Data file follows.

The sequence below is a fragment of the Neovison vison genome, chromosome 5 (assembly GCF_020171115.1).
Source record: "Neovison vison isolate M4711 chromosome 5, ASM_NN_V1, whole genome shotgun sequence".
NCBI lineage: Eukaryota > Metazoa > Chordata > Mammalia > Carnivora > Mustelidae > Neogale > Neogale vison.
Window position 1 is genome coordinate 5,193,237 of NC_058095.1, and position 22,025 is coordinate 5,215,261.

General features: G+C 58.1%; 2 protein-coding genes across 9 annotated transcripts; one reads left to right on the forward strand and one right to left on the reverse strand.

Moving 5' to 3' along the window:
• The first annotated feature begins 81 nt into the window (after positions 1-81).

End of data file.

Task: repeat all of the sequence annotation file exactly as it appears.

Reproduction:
The sequence below is a fragment of the Neovison vison genome, chromosome 5 (assembly GCF_020171115.1).
Source record: "Neovison vison isolate M4711 chromosome 5, ASM_NN_V1, whole genome shotgun sequence".
NCBI lineage: Eukaryota > Metazoa > Chordata > Mammalia > Carnivora > Mustelidae > Neogale > Neogale vison.
Window position 1 is genome coordinate 5,193,237 of NC_058095.1, and position 22,025 is coordinate 5,215,261.

General features: G+C 58.1%; 2 protein-coding genes across 9 annotated transcripts; one reads left to right on the forward strand and one right to left on the reverse strand.

Moving 5' to 3' along the window:
• The first annotated feature begins 81 nt into the window (after positions 1-81).